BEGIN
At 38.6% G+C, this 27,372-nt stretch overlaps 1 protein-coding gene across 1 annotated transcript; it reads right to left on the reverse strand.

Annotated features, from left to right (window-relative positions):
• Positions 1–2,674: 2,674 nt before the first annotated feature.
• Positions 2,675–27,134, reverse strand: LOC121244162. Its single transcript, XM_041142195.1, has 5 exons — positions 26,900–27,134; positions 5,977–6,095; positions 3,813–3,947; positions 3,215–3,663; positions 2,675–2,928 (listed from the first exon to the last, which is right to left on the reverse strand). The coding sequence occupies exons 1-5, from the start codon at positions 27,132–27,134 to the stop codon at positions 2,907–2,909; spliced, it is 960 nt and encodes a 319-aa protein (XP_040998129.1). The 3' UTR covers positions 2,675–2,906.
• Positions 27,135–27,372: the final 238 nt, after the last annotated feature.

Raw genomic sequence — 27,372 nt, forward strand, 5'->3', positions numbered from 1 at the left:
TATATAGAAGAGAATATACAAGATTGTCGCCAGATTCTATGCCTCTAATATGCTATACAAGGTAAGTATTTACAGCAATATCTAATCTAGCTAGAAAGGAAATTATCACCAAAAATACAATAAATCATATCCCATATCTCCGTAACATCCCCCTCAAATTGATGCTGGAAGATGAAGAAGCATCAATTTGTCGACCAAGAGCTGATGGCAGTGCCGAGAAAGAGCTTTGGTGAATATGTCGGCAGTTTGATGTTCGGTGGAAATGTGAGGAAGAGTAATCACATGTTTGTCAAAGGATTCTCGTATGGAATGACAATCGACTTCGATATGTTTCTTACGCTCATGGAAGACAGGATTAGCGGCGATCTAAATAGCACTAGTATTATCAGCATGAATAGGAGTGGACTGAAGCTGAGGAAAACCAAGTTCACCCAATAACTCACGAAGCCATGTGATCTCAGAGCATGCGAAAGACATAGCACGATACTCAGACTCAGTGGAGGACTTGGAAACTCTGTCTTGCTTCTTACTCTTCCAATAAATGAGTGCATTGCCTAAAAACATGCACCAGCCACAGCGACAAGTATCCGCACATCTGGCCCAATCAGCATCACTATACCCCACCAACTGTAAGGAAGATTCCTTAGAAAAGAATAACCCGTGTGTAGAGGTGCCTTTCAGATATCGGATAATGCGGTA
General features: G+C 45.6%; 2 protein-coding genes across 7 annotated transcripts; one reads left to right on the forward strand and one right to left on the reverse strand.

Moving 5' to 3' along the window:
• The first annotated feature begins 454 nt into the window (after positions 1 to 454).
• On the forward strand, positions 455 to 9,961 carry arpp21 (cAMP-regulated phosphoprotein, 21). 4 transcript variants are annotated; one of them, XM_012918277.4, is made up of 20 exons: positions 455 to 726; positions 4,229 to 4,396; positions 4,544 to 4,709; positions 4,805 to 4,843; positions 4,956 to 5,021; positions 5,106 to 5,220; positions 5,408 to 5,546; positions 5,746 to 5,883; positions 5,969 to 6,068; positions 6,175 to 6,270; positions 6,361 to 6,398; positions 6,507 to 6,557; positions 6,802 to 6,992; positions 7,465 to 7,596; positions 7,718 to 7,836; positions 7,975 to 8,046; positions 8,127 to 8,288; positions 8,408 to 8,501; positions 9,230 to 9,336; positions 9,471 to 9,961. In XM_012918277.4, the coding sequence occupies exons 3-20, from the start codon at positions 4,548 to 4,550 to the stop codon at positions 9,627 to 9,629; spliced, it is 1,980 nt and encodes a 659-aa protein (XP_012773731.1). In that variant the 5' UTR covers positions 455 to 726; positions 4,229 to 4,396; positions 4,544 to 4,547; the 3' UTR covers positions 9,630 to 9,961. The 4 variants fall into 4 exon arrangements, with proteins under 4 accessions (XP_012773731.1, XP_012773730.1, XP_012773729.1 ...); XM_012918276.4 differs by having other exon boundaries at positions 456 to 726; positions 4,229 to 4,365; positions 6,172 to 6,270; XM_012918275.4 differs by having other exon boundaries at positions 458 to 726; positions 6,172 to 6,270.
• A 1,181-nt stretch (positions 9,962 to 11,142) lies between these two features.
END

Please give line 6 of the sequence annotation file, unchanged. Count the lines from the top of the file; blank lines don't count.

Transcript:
Raw genomic sequence — 27,372 nt, forward strand, 5'->3', positions numbered from 1 at the left: